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‘Our people are still here’: National Indigenous Peoples Day marked in Manitoba

Indigenous history, culture, and resilience are being celebrated across Manitoba and Canada today.

National Indigenous Peoples Day events took place around Winnipeg on Friday. Multiple events allowed people to come together to learn about Indigenous culture.

“It’s important to recognize our culture, celebrate our culture, and come together,” said Shelley Anderson with Manitoba Moon Voices, an organization aimed at promoting the positive well-being of Indigenous Manitobans.

Manitoba Moon Voices were among the partners of an event called “Hey Cuzzin!” on Friday at the Broadway Neighbourhood Centre. Breakfast was served, and musical performances took place.

Louise McKay, knowledge keeper at the Women’s Health Centre, said 11 organizations partnered to connect the community during the event.

“It was a dream that started about four or five years ago, about bringing groups together, bringing organizations together to talk about reconciliation, not just talk about it, but to do something about reconciliation,” she said.

In Selkirk, the Manitoba Métis Federation held its annual Indigenous Peoples Day event focused on families.

“We started this 17 years ago, and we have maintained the freeness of everybody coming to enjoy time with their families,” said MMF President David Chartrand.

Métis musicians and jiggers performed in the park, while attendees could view displays related to Métis culture.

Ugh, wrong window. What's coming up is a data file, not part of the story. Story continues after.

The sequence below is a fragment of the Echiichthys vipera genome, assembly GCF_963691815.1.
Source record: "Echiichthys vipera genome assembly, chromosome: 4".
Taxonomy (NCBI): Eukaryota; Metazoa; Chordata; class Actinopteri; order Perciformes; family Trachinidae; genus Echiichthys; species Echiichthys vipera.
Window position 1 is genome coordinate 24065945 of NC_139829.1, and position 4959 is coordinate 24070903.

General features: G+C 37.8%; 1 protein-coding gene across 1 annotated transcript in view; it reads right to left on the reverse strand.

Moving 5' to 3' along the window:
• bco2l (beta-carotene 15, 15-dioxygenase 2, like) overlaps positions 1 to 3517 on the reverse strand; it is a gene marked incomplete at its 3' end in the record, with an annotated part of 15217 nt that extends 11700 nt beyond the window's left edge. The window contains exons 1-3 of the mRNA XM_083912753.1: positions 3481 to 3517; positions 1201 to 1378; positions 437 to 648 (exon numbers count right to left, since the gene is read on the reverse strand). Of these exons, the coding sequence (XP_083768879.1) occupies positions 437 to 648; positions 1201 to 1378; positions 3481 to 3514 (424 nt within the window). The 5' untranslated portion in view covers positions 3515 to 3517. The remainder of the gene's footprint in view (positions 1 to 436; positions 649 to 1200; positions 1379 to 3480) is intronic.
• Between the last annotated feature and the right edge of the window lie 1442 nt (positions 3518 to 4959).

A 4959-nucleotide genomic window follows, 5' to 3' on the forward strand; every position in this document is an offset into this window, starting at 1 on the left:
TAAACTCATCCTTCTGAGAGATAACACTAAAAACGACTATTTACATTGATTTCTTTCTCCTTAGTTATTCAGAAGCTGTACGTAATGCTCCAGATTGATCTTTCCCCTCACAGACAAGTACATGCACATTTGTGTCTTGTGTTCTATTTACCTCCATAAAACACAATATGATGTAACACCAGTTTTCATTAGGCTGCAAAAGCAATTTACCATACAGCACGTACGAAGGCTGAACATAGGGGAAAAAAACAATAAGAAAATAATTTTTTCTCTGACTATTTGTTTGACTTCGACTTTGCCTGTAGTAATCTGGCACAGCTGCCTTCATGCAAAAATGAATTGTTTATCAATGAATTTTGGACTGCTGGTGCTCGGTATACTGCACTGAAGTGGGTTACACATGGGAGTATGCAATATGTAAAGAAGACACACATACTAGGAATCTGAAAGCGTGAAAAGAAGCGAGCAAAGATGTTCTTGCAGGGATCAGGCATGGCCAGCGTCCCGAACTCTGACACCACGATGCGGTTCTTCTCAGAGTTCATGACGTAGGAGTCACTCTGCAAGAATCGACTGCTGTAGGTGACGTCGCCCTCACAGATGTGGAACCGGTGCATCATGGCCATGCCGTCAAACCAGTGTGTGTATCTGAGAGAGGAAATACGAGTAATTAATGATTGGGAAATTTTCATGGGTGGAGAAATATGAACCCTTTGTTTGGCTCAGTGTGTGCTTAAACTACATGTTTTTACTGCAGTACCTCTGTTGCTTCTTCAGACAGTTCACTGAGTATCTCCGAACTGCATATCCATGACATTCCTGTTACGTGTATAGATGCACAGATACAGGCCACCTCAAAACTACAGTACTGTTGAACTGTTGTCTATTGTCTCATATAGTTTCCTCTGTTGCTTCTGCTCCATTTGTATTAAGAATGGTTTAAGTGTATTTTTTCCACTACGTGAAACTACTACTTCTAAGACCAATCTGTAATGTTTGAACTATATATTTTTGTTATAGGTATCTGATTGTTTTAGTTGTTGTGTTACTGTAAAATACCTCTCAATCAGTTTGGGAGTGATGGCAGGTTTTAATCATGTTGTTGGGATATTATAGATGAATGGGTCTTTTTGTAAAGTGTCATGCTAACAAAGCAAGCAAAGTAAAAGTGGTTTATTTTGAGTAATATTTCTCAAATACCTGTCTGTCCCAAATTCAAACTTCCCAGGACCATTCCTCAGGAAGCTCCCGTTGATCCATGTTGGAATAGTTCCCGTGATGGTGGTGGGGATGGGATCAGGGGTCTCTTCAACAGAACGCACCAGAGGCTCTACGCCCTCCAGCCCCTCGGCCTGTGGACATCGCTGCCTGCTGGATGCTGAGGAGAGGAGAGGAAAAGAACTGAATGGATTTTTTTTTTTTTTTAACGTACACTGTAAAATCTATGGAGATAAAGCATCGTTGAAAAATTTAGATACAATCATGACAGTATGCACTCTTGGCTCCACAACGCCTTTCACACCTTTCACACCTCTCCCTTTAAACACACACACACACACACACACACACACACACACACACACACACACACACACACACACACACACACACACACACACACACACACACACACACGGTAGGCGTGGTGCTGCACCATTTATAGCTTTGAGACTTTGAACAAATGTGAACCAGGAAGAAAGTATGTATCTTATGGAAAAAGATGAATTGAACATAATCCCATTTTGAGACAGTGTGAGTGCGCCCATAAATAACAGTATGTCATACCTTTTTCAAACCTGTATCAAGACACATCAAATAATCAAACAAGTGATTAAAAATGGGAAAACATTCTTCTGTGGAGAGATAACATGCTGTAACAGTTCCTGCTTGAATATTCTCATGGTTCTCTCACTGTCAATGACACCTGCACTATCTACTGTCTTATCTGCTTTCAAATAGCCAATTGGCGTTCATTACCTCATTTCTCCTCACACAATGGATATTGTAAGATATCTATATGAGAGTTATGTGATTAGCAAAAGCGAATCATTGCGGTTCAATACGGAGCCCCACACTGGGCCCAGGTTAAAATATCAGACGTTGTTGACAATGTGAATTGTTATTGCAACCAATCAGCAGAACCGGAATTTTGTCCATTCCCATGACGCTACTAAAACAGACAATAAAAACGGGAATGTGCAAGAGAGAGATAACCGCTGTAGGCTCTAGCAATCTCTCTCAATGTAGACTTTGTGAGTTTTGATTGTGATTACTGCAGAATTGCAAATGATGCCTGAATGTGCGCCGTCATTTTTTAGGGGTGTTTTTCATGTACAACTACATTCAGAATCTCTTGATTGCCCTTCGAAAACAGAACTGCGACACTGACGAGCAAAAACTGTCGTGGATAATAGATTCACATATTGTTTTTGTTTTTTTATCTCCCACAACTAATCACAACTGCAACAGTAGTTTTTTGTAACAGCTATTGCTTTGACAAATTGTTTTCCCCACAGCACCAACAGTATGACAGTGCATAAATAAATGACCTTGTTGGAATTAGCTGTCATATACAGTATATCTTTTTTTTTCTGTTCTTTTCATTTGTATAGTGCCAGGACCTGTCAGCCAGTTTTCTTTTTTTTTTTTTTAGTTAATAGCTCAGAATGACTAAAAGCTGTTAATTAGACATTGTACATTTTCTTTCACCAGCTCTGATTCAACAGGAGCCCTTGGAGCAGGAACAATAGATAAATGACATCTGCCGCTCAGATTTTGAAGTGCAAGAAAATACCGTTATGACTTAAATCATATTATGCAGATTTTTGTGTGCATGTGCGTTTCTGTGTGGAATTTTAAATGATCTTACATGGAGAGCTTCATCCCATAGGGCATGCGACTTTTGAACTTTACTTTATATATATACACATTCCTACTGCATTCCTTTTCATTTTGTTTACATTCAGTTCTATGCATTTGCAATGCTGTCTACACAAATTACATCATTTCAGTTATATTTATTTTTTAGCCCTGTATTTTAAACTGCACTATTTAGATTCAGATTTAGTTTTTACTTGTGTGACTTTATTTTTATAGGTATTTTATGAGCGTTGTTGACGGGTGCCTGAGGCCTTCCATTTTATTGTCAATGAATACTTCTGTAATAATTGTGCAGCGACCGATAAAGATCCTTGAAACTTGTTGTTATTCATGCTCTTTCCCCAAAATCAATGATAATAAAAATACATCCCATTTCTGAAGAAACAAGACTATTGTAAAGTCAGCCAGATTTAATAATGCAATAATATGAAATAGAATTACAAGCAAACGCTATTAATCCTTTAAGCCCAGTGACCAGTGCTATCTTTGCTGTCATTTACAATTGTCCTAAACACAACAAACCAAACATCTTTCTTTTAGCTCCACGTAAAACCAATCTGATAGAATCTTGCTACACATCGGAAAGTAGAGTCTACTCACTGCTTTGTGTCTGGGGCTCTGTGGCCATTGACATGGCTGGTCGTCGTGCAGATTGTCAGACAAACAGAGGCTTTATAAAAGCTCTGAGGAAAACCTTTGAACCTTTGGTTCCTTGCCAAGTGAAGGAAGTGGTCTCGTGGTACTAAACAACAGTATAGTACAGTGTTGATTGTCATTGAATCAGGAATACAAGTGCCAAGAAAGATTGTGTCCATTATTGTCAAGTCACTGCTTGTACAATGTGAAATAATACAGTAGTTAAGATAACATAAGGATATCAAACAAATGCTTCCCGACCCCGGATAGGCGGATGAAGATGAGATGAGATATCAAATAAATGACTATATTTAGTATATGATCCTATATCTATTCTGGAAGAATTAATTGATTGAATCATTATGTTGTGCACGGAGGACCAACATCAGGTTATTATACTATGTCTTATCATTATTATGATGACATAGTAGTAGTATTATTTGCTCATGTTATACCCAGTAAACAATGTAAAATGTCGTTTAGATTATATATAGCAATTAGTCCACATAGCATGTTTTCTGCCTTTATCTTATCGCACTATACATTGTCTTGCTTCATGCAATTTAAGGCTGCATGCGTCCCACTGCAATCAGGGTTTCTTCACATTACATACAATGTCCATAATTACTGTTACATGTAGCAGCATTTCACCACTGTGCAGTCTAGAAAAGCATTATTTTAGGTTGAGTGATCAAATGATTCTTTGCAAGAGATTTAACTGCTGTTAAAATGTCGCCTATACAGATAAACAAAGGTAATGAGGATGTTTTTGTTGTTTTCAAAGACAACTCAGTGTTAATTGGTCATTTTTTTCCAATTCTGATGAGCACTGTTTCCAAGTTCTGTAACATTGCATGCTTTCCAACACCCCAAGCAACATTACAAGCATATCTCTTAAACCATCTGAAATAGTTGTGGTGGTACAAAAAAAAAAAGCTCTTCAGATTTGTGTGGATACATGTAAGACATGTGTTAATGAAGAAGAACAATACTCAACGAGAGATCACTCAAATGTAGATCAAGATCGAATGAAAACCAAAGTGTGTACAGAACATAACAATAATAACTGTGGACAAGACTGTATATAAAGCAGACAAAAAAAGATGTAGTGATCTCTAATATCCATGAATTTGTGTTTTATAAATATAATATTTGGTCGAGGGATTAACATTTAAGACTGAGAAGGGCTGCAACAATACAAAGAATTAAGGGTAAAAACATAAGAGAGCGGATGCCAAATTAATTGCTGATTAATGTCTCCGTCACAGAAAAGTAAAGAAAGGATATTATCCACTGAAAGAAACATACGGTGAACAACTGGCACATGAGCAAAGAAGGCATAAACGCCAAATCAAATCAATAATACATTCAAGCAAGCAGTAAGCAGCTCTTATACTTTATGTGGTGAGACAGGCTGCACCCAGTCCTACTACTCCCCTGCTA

At The Forks, powwow dancers took centre stage, moving to the sound of drums during the event hosted by Wa-Say Healing Centre for the third consecutive year.

Wayne Mason Jr. with Wa-Say Healing Centre said people are celebrating resilience on June 21.

“When I say it’s a day of celebration, it’s about our ancestors, elders and grandparents and our aunts and uncles, who went to residential schools, who were taken from their families when they were four and stayed there until they were 18,” he said. “There were a lot of atrocities and trauma that took place in these schools.

“At one time, the agenda was to kill the Indian in the child, but our people are still here, they are still around, and it’s a day for us to take pride in that resilience.”

During the evening, a concert featuring Indigenous artists is scheduled to take over The Forks in the evening.

On June 22, Assiniboine Park Conservancy will host an Indigenous Peoples Day Celebration at Lyric Field and The Leaf.

Activities and entertainment take place from 11 a.m. to 5 p.m., and include food trucks, a market, fire teachings with Cree Crowchild and a number of musical performances.

A full schedule can be found on the Assiniboine Park Conservancy’s website. 

-with files from CTV’s Alexandra Holyk and Ainsley McPhail

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